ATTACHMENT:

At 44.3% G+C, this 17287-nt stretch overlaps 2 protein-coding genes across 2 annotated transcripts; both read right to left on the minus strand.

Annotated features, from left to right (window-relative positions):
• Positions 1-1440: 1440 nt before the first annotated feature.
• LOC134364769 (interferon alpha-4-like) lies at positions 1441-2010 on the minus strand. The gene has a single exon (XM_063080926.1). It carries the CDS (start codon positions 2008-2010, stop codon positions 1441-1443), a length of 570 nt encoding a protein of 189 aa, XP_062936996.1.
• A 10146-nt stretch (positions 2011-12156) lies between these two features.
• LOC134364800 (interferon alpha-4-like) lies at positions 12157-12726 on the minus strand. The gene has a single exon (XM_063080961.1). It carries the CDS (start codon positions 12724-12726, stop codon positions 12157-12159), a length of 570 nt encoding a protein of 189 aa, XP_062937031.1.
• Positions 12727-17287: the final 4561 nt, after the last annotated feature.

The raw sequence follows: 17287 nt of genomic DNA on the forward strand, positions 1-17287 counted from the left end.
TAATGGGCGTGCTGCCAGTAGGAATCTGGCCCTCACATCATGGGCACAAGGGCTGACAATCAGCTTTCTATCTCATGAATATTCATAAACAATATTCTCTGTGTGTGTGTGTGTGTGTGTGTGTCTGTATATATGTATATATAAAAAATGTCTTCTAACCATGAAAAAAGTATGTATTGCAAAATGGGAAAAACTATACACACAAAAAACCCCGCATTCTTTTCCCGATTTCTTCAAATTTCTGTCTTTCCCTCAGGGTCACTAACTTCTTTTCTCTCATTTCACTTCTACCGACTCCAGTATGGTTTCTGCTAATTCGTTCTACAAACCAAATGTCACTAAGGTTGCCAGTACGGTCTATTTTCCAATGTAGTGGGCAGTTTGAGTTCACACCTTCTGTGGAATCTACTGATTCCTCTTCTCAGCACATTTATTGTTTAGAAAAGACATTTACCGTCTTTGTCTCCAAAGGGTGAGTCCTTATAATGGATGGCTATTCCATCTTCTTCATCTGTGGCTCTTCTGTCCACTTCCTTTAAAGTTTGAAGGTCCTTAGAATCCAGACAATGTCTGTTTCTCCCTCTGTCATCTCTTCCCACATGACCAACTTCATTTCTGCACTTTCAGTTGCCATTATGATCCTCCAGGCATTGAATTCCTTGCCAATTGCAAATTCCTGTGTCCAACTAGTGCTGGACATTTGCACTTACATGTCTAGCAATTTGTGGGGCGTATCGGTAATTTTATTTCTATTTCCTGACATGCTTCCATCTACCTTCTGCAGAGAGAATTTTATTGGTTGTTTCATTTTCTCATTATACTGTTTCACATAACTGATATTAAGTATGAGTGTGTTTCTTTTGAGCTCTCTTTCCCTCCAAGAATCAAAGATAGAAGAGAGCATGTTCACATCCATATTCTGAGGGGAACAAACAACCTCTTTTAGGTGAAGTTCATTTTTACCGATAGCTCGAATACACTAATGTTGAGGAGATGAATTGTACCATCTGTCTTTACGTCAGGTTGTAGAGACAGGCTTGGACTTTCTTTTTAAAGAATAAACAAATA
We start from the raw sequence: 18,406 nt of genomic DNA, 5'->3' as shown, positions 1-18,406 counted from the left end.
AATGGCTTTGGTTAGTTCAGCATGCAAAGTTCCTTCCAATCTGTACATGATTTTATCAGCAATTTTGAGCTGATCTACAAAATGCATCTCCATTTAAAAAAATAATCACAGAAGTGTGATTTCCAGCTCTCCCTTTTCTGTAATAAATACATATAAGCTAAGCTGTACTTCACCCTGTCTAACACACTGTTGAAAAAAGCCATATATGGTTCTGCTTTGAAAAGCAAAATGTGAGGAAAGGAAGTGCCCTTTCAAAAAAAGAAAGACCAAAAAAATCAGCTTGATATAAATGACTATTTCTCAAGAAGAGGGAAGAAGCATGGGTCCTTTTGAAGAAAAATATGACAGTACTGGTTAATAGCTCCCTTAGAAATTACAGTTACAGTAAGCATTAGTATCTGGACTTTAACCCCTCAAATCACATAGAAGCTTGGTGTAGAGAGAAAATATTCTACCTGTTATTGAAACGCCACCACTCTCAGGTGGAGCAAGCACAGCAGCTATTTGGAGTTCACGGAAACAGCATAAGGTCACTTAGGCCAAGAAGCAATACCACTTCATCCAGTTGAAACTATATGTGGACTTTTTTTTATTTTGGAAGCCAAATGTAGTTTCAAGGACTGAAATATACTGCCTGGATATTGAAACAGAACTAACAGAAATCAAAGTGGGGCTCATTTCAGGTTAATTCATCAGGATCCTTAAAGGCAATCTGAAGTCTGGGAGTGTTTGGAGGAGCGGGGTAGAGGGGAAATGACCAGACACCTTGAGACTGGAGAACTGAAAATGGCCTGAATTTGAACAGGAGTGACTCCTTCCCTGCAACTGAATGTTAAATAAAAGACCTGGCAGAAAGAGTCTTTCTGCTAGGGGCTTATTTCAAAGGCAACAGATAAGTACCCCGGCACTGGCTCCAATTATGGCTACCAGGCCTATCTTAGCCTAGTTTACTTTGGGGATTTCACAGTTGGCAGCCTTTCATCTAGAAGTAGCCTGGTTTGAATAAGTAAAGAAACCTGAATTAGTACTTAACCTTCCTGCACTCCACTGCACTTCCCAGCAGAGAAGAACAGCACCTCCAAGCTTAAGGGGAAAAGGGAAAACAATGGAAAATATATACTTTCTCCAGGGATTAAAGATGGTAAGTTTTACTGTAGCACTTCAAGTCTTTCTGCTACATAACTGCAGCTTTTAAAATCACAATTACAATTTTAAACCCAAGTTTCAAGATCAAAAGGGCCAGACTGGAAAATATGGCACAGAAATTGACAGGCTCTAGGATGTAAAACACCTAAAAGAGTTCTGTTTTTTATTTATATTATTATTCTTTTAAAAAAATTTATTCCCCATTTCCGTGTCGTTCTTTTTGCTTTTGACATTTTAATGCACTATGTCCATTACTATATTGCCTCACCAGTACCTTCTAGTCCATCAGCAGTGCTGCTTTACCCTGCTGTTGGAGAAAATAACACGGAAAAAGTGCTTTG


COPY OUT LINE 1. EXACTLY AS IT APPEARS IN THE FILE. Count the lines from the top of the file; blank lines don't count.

At 44.3% G+C, this 17287-nt stretch overlaps 2 protein-coding genes across 2 annotated transcripts; both read right to left on the minus strand.